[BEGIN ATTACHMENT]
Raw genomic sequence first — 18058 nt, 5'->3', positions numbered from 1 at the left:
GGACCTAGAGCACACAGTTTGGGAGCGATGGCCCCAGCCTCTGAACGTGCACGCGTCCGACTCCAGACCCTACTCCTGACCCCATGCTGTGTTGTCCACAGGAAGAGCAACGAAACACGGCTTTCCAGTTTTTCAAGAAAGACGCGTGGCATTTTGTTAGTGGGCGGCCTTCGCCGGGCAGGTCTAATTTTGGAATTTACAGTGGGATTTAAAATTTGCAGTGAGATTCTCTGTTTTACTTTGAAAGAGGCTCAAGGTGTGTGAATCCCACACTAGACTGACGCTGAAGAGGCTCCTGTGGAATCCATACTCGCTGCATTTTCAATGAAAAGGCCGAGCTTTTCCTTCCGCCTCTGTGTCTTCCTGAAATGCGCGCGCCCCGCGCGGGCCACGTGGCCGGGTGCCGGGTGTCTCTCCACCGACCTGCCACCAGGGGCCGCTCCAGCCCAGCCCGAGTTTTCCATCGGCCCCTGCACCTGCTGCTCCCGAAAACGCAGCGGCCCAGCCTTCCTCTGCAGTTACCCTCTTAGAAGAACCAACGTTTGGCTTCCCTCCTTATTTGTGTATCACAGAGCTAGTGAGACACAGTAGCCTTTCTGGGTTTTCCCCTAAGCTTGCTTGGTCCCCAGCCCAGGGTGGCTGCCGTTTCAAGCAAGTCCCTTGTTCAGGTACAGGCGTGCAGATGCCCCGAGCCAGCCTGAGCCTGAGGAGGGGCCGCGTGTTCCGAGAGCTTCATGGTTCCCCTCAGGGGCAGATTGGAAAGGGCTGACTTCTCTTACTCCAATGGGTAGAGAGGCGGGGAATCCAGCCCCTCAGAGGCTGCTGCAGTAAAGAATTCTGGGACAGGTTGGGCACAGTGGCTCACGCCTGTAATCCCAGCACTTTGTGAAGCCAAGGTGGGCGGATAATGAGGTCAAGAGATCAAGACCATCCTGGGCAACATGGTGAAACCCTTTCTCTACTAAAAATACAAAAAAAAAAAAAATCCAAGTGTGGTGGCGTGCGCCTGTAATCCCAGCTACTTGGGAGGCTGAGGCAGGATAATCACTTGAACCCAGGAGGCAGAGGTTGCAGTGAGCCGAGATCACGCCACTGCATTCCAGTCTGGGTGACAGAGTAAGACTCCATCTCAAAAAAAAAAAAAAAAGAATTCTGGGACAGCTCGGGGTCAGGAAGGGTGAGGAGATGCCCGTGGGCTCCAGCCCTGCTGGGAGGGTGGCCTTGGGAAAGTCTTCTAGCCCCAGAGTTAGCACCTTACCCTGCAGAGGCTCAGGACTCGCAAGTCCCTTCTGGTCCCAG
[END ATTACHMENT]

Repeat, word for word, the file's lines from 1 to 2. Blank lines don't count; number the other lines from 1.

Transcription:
Raw genomic sequence first — 18058 nt, 5'->3', positions numbered from 1 at the left:
GGACCTAGAGCACACAGTTTGGGAGCGATGGCCCCAGCCTCTGAACGTGCACGCGTCCGACTCCAGACCCTACTCCTGACCCCATGCTGTGTTGTCCACAGGAAGAGCAACGAAACACGGCTTTCCAGTTTTTCAAGAAAGACGCGTGGCATTTTGTTAGTGGGCGGCCTTCGCCGGGCAGGTCTAATTTTGGAATTTACAGTGGGATTTAAAATTTGCAGTGAGATTCTCTGTTTTACTTTGAAAGAGGCTCAAGGTGTGTGAATCCCACACTAGACTGACGCTGAAGAGGCTCCTGTGGAATCCATACTCGCTGCATTTTCAATGAAAAGGCCGAGCTTTTCCTTCCGCCTCTGTGTCTTCCTGAAATGCGCGCGCCCCGCGCGGGCCACGTGGCCGGGTGCCGGGTGTCTCTCCACCGACCTGCCACCAGGGGCCGCTCCAGCCCAGCCCGAGTTTTCCATCGGCCCCTGCACCTGCTGCTCCCGAAAACGCAGCGGCCCAGCCTTCCTCTGCAGTTACCCTCTTAGAAGAACCAACGTTTGGCTTCCCTCCTTATTTGTGTATCACAGAGCTAGTGAGACACAGTAGCCTTTCTGGGTTTTCCCCTAAGCTTGCTTGGTCCCCAGCCCAGGGTGGCTGCCGTTTCAAGCAAGTCCCTTGTTCAGGTACAGGCGTGCAGATGCCCCGAGCCAGCCTGAGCCTGAGGAGGGGCCGCGTGTTCCGAGAGCTTCATGGTTCCCCTCAGGGGCAGATTGGAAAGGGCTGACTTCTCTTACTCCAATGGGTAGAGAGGCGGGGAATCCAGCCCCTCAGAGGCTGCTGCAGTAAAGAATTCTGGGACAGGTTGGGCACAGTGGCTCACGCCTGTAATCCCAGCACTTTGTGAAGCCAAGGTGGGCGGATAATGAGGTCAAGAGATCAAGACCATCCTGGGCAACATGGTGAAACCCTTTCTCTACTAAAAATACAAAAAAAAAAAAAATCCAAGTGTGGTGGCGTGCGCCTGTAATCCCAGCTACTTGGGAGGCTGAGGCAGGATAATCACTTGAACCCAGGAGGCAGAGGTTGCAGTGAGCCGAGATCACGCCACTGCATTCCAGTCTGGGTGACAGAGTAAGACTCCATCTCAAAAAAAAAAAAAAAAGAATTCTGGGACAGCTCGGGGTCAGGAAGGGTGAGGAGATGCCCGTGGGCTCCAGCCCTGCTGGGAGGGTGGCCTTGGGAAAGTCTTCTAGCCCCAGAGTTAGCACCTTACCCTGCAGAGGCTCAGGACTCGCAAGTCCCTTCTGGTCCCAG